Your teeth are very durable, yet not invincible. You may brush your teeth, floss them, rinse and regularly visit your dentist but still face tooth decay. Too many factors affect your teeth. Even some daily habits may increase the risk of oral disease. Here are some unexpected culprits of tooth diseases to avoid.
1. Brushing too hard
Some people believe that the harder they brush their teeth the cleaner they will be. But hard brushing only damages your teeth and makes you more vulnerable to tooth decay and sensitivity.
For healthy teeth, it is recommended to use a soft toothbrush and brush them for two minutes twice a day. If you use an electric toothbrush make sure you follow the rules from the instruction or ask your dentist for recommendations.
Soda and sports drinks may have a pleasant taste and smell, but they actually dehydrate your body and promote dry mouth. These beverages are high in sugar and create an ideal environment for bacteria breeding in your mouth. So the risk of cavities and gum disease increases. It is also important to remember that acidic drinks can damage tooth enamel.
The life of a modern person is full of stress. Stress increases the risks of heart disease, diabetes, and other dangerous conditions. Chronic stress is also very detrimental to the health of our oral cavity. It promotes tooth decay, teeth grinding, painful cancer sores, and dry mouth.
Stress is associated with bruxism, teeth grinding at night. Teeth grinding over time will result in poor enamel and even may cause teeth to crack or break. Chronic stress also worsens the immune system and makes you vulnerable to infections. This increases the risk of gum disease.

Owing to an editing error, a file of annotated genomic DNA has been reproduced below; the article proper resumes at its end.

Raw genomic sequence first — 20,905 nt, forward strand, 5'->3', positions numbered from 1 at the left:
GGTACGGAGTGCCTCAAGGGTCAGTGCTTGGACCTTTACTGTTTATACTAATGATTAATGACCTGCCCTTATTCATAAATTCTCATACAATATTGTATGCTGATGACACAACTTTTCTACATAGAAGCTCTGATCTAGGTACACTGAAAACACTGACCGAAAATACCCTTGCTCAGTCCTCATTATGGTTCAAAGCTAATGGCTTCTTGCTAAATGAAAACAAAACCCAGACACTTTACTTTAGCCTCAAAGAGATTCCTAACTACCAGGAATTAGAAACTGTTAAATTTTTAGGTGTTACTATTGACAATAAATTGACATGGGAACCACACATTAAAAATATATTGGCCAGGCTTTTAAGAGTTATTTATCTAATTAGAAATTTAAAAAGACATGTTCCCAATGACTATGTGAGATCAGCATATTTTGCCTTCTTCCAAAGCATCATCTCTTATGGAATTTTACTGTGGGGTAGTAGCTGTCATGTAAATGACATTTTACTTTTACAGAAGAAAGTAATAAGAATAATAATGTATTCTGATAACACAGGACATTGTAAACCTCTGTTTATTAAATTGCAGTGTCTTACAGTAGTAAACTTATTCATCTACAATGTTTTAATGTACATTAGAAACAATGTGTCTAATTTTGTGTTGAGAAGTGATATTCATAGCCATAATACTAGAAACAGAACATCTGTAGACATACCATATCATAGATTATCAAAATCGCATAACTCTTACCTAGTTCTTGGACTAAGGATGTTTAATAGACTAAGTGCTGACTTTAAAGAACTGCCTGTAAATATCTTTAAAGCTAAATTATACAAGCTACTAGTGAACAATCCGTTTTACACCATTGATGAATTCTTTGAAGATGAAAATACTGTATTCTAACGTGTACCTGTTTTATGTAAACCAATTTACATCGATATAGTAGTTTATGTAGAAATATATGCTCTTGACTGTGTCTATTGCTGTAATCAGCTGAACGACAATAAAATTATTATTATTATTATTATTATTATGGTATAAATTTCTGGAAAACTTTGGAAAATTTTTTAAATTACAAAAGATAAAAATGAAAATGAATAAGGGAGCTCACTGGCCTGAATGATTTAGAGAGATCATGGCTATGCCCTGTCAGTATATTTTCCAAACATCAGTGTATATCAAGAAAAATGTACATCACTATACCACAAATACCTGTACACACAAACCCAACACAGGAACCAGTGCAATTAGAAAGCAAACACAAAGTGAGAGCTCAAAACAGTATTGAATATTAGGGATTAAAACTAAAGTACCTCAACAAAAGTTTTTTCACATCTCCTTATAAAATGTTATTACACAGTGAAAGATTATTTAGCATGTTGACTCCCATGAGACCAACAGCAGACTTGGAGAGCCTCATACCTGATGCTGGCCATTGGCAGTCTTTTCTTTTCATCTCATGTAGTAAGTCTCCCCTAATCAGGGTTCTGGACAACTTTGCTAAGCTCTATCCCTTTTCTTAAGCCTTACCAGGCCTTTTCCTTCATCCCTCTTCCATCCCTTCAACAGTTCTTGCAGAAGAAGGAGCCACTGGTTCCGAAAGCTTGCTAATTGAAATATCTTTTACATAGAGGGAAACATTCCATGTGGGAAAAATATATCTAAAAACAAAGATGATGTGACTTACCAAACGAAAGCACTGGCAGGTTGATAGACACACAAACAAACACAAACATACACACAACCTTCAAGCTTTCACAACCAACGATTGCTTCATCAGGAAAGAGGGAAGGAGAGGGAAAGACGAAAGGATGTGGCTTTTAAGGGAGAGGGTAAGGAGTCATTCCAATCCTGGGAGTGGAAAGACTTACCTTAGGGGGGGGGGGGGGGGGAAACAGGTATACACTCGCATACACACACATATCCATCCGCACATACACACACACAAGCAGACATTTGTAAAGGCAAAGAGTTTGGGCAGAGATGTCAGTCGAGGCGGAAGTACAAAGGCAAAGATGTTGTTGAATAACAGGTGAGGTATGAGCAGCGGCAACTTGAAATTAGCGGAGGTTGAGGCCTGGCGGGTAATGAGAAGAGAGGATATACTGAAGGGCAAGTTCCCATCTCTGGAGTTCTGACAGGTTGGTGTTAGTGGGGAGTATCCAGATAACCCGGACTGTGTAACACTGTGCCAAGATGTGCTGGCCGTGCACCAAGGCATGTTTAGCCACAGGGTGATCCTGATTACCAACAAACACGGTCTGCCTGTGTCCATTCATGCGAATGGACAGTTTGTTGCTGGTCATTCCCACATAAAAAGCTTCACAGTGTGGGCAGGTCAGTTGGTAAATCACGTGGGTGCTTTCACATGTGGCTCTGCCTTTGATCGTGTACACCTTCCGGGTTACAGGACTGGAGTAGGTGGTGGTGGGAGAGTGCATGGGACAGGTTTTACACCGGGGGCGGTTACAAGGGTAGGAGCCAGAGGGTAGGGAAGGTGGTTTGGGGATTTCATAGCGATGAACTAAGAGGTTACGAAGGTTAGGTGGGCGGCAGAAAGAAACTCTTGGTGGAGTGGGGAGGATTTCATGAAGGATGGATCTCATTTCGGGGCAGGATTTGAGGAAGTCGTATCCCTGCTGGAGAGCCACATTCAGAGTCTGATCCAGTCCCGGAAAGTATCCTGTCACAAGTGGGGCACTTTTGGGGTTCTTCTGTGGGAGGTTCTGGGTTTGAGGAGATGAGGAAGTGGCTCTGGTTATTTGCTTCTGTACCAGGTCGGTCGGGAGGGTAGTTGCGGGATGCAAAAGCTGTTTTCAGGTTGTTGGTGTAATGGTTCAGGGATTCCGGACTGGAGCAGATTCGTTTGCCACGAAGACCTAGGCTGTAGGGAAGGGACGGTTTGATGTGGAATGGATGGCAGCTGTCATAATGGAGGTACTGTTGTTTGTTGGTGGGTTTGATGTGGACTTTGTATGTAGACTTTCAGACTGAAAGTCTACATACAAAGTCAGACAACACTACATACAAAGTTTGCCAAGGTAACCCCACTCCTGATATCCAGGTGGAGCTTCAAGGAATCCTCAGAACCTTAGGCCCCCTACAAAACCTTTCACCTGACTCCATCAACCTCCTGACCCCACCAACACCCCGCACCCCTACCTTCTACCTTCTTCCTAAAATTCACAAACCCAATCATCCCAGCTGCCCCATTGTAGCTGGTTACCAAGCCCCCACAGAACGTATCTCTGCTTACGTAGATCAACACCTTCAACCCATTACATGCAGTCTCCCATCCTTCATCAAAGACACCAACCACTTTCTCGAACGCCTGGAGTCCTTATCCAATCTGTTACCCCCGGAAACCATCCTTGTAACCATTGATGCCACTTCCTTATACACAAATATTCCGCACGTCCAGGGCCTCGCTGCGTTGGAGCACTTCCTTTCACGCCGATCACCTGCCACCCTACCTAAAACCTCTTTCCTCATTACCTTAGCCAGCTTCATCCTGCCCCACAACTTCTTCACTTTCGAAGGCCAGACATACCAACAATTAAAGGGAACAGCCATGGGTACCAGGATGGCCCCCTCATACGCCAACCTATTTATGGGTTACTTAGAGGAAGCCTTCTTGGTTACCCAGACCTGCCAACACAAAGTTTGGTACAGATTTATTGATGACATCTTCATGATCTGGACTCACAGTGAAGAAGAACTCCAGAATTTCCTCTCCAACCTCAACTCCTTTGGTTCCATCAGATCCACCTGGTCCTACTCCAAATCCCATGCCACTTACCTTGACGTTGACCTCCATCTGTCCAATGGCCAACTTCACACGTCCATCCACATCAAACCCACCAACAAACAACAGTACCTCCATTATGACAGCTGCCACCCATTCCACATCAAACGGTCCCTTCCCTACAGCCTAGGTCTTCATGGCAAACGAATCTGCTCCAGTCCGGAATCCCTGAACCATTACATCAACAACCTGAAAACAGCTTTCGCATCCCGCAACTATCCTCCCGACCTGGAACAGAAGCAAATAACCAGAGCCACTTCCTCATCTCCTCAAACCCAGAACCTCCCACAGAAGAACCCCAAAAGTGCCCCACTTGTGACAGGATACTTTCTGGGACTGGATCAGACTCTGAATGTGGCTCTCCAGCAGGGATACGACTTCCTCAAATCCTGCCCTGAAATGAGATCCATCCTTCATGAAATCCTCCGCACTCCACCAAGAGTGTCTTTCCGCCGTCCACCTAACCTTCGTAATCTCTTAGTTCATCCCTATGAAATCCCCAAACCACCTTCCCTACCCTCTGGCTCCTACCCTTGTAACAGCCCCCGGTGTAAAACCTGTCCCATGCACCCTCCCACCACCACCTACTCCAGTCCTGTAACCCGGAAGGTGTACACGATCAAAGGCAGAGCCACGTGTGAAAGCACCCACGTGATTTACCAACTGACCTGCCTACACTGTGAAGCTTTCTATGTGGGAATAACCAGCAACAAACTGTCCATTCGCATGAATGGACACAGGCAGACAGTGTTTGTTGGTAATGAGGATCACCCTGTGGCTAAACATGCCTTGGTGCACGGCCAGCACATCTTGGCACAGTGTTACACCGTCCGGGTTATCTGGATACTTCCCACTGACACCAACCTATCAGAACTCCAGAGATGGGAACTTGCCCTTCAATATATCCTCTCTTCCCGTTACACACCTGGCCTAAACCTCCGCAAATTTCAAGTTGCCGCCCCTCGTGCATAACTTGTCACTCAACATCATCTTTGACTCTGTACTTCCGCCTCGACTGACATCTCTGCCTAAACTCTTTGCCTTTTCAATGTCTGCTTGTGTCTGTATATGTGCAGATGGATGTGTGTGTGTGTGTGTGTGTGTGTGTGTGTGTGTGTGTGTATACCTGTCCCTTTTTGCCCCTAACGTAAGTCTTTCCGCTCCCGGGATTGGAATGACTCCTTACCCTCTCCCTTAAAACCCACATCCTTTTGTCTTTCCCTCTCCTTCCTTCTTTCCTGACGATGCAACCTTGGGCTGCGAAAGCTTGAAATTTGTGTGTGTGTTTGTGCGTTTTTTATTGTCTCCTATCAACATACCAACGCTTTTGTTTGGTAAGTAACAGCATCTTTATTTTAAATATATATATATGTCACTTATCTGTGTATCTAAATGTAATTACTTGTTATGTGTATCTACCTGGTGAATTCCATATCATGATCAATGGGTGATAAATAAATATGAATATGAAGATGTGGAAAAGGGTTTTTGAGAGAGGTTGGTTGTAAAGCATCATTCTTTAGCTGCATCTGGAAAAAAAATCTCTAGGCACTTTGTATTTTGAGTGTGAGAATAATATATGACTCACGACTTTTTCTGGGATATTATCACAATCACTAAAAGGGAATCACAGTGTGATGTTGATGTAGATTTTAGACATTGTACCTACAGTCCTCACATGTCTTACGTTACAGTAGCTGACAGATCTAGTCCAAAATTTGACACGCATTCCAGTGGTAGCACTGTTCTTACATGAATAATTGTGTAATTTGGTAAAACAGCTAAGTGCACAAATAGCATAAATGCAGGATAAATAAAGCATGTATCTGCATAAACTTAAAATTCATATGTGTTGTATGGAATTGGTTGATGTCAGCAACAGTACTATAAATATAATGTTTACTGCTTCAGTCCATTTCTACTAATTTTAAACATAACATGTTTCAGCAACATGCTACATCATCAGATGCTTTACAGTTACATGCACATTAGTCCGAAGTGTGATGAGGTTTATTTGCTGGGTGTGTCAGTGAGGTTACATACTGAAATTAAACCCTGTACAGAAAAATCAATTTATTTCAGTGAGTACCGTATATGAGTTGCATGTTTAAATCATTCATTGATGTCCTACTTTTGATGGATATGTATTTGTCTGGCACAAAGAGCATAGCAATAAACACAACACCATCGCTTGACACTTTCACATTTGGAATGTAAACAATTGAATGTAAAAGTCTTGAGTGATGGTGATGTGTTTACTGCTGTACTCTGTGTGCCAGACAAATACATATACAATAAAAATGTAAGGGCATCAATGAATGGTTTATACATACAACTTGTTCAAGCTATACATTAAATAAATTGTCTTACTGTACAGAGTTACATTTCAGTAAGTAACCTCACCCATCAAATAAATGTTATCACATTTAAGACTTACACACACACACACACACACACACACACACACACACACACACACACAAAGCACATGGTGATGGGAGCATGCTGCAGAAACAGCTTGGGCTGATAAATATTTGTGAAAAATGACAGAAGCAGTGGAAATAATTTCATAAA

Sport increases the risk of jaw-related injuries for both children and adults. This is doesn’t mean that you must stop doing sport, just try to be more careful. One of the best ways to protect your teeth while playing sports is to use a protective mouthguard.
A mouthguard is already recommended for sports like hockey, football, and wrestling. However, it is a great tool to prevent tooth damage in any recreational sport.
Pregnancy is a time of hormonal changes that affect the whole organism, including your oral cavity. Pregnant women often face such problems as sore, puffy, and bleeding gums. Monitor any changes in the state of your oral cavity and regularly visit your dentist. This will help you avoid teeth diseases during pregnancy.
6. Potato chips
Potato chips are loaded with starch. In our mouth starch becomes sugar. It sticks in and between your teeth and creates favorable conditions for bacteria breeding. Since you are likely to eat more than one chip and not brush your teeth immediately after, the effect of acids in chips lasts for a while.
It is recommended to floss and rinse the teeth after eating chips to avoid excess bacteria formation. This will also help you avoid cavities, gum disease, and other diseases associated with excess bacteria in the mouth.
7. Staining drinks
Drinks such as coffee and red wine can stain your teeth due to their dark color. In addition to dye, these drinks also contain acids. They weaken the enamel and make it porous. So your teeth become even vulnerable to dyes and stains as well. Over time, enamel damage may result in tooth decay and other teeth diseases. Drinking coffee through a straw may decrease its effect on your teeth.
8. White wine
If red wine stains your teeth, it may seem that drinking white wine instead is the best option. But this is not actually so. White wine contains acids that may weaken your teeth enamel. It makes your enamel porous and susceptible to stains from other drinks or foods. Moreover, teeth become more vulnerable to bacterias that cause caries.